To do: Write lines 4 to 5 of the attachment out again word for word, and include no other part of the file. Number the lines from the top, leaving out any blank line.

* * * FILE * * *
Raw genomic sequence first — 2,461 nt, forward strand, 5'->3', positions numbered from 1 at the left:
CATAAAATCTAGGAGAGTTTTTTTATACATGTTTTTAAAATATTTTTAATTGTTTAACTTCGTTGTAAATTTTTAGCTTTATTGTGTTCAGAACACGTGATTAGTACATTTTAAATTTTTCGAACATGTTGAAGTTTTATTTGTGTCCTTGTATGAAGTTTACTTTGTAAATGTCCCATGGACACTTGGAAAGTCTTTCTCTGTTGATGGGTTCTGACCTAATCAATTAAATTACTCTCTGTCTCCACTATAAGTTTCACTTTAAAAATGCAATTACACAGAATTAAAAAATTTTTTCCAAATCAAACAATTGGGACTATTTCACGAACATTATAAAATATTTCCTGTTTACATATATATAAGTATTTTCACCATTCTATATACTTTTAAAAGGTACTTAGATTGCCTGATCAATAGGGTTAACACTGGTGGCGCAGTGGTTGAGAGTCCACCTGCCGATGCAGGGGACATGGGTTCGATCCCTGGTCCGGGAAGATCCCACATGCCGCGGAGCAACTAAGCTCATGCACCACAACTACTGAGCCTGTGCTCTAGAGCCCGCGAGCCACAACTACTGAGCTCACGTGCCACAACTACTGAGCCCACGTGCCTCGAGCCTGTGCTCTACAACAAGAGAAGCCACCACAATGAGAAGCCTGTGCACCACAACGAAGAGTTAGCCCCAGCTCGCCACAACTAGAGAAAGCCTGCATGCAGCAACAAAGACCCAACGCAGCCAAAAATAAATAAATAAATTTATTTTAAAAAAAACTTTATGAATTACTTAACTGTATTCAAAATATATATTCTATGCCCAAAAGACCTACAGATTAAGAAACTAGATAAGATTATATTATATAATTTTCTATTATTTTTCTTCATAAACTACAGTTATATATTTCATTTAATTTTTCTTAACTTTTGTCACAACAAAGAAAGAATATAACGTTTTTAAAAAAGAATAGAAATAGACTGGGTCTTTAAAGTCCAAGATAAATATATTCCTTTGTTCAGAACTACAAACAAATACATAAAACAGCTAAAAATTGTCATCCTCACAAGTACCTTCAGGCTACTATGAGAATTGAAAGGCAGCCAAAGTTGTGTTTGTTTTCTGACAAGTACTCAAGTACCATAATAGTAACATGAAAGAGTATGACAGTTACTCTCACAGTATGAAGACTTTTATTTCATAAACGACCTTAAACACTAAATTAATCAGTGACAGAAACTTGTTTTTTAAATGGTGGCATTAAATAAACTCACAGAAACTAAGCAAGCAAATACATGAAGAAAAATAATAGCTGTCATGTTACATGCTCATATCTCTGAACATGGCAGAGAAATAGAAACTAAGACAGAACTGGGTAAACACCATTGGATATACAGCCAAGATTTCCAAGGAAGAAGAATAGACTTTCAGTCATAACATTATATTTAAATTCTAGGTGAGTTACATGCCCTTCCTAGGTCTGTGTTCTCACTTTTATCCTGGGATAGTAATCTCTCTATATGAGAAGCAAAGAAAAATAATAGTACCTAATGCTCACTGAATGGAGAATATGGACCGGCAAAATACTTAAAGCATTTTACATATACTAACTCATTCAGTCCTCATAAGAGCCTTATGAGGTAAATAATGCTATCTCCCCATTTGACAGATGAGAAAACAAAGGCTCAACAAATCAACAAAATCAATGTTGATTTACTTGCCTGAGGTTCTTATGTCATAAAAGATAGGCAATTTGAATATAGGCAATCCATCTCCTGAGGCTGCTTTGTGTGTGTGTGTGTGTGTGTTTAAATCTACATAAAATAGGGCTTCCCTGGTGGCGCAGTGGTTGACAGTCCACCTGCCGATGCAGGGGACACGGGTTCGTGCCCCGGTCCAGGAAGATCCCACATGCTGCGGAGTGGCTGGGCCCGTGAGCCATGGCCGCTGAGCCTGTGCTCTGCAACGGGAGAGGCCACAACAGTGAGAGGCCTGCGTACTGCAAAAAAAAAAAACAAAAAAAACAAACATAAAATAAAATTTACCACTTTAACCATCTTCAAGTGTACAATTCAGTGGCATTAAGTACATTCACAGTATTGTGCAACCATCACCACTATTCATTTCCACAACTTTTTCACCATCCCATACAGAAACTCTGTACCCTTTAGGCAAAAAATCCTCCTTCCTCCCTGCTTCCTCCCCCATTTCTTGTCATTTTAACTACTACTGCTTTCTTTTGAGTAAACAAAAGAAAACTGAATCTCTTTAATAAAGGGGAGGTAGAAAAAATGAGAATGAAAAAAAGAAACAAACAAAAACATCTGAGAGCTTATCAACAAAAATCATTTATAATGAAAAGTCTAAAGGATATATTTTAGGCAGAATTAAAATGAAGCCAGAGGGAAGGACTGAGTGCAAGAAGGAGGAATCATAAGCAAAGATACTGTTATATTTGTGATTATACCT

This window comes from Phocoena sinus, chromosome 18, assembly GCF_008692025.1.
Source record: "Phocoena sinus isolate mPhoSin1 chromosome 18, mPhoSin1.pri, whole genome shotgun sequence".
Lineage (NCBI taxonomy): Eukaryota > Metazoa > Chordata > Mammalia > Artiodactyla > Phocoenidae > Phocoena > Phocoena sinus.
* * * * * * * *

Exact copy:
Source record: "Phocoena sinus isolate mPhoSin1 chromosome 18, mPhoSin1.pri, whole genome shotgun sequence".
Lineage (NCBI taxonomy): Eukaryota > Metazoa > Chordata > Mammalia > Artiodactyla > Phocoenidae > Phocoena > Phocoena sinus.